The goalkeeping heroine of Russia's 2005 UEFA European Women's Under-19 Championship penalty shoot-out final defeat of France, Elvira Todua is now preparing to open UEFA Women's EURO 2013 against the same nation, though is currently recovering from a shoulder injury.
Russia, who also face England and Spain in Group C from 12 July, have never made it past the group stage despite having qualified for three of the last four final tournaments. Yet with a squad dominated by Todua's fellow U19 team-mates, and now under the family atmosphere fostered by coach Sergey Lavrentiev, she is hopeful of doing better in Sweden.
UEFA.com: What does playing in a final tournament mean to you?
Elvira Todua: I'm a player who's been through all football storms and hurricanes, you may say. We had very difficult opponents, Austria, we had two very hard play-off matches. That is why we're very happy. We wanted to get there, and we've got there; as they said, with a bit of luck, but you have to be the strongest to be lucky.
This championship is not exactly fundamental, not the last chance, but a chance for the young ones who won the Women's U19 Championship in 2005, because right now the backbone of that team is in the A national side.
They have a chance in this European Championship, because later on younger players, and age, will be putting pressure on them. There's desire to show and prove at international level, firstly to ourselves, and to other countries, that Russia are no zero either.
UEFA.com: How important is that spine of 2005 U19 winners?
Todua: In fact, it all results in a more or less clear picture, and you know that doesn't just happen [by itself]. There are seven or eight of us – I haven't counted, but it's around that number, and I guess we've been playing together since about 2003. You understand what it is, it's understanding, relationships. Everybody knows each other's good and bad habits, likes, lifestyle and attitudes.
UEFA.com: The opponents you met then – France, Germany, England – now, like Russia, have a lot of players who played in that competition.
Todua: With Germany we didn't really think about it. They are constantly changing, because they have very strong competition, a high percentage of girls playing football. With France you could see, and we had the feeling that those girls like [Louisa] Necib, Sarah Bouhaddi, Élodie Thomis were outstanding. The national team just couldn't ignore them. Like in our team, but in our team there's a different reason: we have a lack of competition, and that's why there was a smooth transition to the national team. They couldn't ignore our talents and they noticed and took us in time. And here you have your world stars.
UEFA.com: In 2009 Russia went out in the group stage. What experience did it give you?
Todua: Those who were present, playing or not, realised and learnt that there are no outsiders in the European Championship, there are no weak or strong opponents. They are the top 12 and when you play a game you have to do your best. Unfortunately, it didn't work out then for various reasons.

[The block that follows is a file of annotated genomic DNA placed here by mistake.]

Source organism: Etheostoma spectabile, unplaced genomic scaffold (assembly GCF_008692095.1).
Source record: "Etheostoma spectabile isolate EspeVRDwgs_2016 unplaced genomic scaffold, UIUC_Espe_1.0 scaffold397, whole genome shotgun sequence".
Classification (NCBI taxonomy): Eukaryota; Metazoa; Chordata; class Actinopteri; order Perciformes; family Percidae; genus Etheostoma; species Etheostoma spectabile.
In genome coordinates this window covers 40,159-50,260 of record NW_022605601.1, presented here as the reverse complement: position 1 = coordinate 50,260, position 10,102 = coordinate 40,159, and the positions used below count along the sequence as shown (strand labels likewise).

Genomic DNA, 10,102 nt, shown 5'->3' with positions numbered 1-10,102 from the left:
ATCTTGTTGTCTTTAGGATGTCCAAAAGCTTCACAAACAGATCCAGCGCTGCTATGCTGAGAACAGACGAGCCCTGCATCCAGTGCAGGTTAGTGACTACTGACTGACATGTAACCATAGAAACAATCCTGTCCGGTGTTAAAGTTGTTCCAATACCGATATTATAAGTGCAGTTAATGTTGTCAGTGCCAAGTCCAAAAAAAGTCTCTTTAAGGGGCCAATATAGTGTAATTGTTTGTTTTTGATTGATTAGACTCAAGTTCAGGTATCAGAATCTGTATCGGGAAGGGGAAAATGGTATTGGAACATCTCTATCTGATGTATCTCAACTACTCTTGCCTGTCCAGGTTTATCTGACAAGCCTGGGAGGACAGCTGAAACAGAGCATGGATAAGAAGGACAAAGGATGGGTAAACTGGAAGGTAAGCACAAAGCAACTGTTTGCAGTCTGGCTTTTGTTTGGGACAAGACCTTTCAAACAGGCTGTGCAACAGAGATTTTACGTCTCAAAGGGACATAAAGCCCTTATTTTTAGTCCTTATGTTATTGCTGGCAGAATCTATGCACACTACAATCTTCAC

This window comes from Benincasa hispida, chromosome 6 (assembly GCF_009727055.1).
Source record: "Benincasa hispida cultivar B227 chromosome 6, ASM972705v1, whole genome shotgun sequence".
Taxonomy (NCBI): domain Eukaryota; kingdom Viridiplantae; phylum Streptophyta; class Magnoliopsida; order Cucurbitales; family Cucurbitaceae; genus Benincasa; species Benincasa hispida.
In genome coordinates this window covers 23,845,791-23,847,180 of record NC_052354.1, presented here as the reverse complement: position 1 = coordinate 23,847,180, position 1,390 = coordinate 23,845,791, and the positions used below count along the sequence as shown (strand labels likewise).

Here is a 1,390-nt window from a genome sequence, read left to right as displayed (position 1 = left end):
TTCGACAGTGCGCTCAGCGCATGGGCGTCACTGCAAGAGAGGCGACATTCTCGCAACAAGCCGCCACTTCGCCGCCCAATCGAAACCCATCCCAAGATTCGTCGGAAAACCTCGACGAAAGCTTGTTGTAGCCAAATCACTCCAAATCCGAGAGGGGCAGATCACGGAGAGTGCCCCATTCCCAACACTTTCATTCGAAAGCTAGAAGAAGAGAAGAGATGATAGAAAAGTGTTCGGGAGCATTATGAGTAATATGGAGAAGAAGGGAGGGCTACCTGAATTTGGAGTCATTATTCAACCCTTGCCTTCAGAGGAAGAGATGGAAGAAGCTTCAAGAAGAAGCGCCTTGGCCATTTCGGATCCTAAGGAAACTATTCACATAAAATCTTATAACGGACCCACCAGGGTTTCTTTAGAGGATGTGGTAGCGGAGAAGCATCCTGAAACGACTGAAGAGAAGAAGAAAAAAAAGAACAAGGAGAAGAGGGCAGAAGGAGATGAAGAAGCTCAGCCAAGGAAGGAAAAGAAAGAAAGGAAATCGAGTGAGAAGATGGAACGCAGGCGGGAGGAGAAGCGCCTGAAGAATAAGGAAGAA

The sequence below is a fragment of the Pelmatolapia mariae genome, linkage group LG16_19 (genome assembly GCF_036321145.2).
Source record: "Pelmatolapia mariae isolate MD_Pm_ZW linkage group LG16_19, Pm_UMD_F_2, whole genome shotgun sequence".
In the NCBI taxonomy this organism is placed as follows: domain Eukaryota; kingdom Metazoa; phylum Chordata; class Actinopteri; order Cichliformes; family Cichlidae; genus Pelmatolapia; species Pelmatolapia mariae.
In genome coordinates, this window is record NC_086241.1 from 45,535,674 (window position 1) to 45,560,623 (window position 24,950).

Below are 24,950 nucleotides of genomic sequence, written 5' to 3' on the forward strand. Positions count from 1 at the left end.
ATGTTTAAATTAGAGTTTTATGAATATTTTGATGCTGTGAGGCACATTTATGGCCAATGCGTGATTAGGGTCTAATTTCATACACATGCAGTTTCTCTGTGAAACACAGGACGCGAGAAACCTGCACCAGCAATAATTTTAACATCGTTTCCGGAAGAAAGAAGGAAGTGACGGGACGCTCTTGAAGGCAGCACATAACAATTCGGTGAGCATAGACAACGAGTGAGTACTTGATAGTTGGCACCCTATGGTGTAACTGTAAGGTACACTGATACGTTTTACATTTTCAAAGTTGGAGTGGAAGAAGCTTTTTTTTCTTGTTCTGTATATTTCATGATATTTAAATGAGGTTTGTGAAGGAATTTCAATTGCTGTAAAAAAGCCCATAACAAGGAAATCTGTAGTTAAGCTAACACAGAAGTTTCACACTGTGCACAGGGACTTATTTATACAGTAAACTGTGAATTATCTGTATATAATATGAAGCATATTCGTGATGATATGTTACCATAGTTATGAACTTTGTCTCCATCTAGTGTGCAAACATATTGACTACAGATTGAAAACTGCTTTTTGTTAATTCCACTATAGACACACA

UEFA.com: How have the team developed since?
Todua: As a national team player I can say that it has changed, but it's hard to tell you about it all now. A lot of coaches have been replaced. Among them were Vera Pauw, Farid Benstiti, before him Igor Shalimov, and now Sergey Lavrentiev. I can say that my impression is that coach Lavrentiev is imparting to us a type of football that Russia can and will play.
UEFA.com: How would you characterise Lavrentiev?
Todua: You know, however funny it may sound, he's kind and understanding, but, at the same time, he's got a carrot and stick policy, you might say. I like that. He understands us, understands football, and understands what we want. And we understand what he wants. In fact, traditionally a team is like a family and he's like a good father who knows the rules of normal upbringing and football.
UEFA.com: Who are the favourites in Sweden?
Todua: For a long time the favourites have tended to be Germany, France, the big teams that participate in World Cups and Olympic Games. We're probably in one of the strongest groups. But, again, I say that after getting to the last 12 you cannot say if your group is weak or strong. Take us, for example, you can't say that we are new here – we've participated before.
But it doesn't matter for us if it's France or Germany. Maybe it'll be more or less easy to play against France than Germany, because, once again, we're not playing physical football. It's harder for us to play against physical football and it's easier for us to play against technical teams.
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